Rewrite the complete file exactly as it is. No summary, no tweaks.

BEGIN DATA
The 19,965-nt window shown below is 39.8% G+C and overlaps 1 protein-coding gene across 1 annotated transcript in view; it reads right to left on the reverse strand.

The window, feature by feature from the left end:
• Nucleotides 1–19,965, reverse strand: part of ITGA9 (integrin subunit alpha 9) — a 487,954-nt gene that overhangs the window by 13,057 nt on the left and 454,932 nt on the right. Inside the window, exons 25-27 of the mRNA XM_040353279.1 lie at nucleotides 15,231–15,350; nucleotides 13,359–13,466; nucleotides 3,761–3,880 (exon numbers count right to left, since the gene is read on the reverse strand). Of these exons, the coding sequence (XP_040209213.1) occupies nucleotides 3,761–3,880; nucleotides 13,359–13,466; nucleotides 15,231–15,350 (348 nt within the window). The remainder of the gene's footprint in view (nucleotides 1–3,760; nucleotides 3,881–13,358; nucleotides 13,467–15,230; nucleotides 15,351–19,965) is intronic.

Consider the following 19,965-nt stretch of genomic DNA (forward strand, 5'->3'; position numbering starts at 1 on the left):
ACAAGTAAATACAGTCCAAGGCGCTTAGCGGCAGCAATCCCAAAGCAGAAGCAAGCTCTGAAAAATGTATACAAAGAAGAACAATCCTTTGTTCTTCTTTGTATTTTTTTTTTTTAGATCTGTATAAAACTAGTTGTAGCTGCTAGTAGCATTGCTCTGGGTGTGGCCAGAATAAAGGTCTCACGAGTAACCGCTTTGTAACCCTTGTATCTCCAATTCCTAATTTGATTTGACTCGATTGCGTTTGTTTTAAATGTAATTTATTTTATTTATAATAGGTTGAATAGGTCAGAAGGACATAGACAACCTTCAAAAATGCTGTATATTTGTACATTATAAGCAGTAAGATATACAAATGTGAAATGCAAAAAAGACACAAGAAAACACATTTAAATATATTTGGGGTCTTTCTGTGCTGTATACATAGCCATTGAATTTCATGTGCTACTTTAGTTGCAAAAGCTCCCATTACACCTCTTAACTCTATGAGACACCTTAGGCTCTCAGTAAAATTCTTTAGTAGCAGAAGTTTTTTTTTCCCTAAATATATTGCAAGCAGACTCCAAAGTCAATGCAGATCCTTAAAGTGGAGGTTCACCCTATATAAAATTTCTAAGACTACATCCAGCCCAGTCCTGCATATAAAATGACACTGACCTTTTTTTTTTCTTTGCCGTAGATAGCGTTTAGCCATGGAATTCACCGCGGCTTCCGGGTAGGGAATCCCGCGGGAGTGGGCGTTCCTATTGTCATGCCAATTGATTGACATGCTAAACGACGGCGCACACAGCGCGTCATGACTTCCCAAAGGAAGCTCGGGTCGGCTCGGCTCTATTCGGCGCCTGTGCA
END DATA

The 19,965-nt window shown below is 39.8% G+C and overlaps 1 protein-coding gene across 1 annotated transcript in view; it reads right to left on the reverse strand.

The window, feature by feature from the left end:
• Nucleotides 1–19,965, reverse strand: part of ITGA9 (integrin subunit alpha 9) — a 487,954-nt gene that overhangs the window by 13,057 nt on the left and 454,932 nt on the right. Inside the window, exons 25-27 of the mRNA XM_040353279.1 lie at nucleotides 15,231–15,350; nucleotides 13,359–13,466; nucleotides 3,761–3,880 (exon numbers count right to left, since the gene is read on the reverse strand). Of these exons, the coding sequence (XP_040209213.1) occupies nucleotides 3,761–3,880; nucleotides 13,359–13,466; nucleotides 15,231–15,350 (348 nt within the window). The remainder of the gene's footprint in view (nucleotides 1–3,760; nucleotides 3,881–13,358; nucleotides 13,467–15,230; nucleotides 15,351–19,965) is intronic.

Consider the following 19,965-nt stretch of genomic DNA (forward strand, 5'->3'; position numbering starts at 1 on the left):
ACAAGTAAATACAGTCCAAGGCGCTTAGCGGCAGCAATCCCAAAGCAGAAGCAAGCTCTGAAAAATGTATACAAAGAAGAACAATCCTTTGTTCTTCTTTGTATTTTTTTTTTTTAGATCTGTATAAAACTAGTTGTAGCTGCTAGTAGCATTGCTCTGGGTGTGGCCAGAATAAAGGTCTCACGAGTAACCGCTTTGTAACCCTTGTATCTCCAATTCCTAATTTGATTTGACTCGATTGCGTTTGTTTTAAATGTAATTTATTTTATTTATAATAGGTTGAATAGGTCAGAAGGACATAGACAACCTTCAAAAATGCTGTATATTTGTACATTATAAGCAGTAAGATATACAAATGTGAAATGCAAAAAAGACACAAGAAAACACATTTAAATATATTTGGGGTCTTTCTGTGCTGTATACATAGCCATTGAATTTCATGTGCTACTTTAGTTGCAAAAGCTCCCATTACACCTCTTAACTCTATGAGACACCTTAGGCTCTCAGTAAAATTCTTTAGTAGCAGAAGTTTTTTTTTCCCTAAATATATTGCAAGCAGACTCCAAAGTCAATGCAGATCCTTAAAGTGGAGGTTCACCCTATATAAAATTTCTAAGACTACATCCAGCCCAGTCCTGCATATAAAATGACACTGACCTTTTTTTTTTCTTTGCCGTAGATAGCGTTTAGCCATGGAATTCACCGCGGCTTCCGGGTAGGGAATCCCGCGGGAGTGGGCGTTCCTATTGTCATGCCAATTGATTGACATGCTAAACGACGGCGCACACAGCGCGTCATGACTTCCCAAAGGAAGCTCGGGTCGGCTCGGCTCTATTCGGCGCCTGTGCA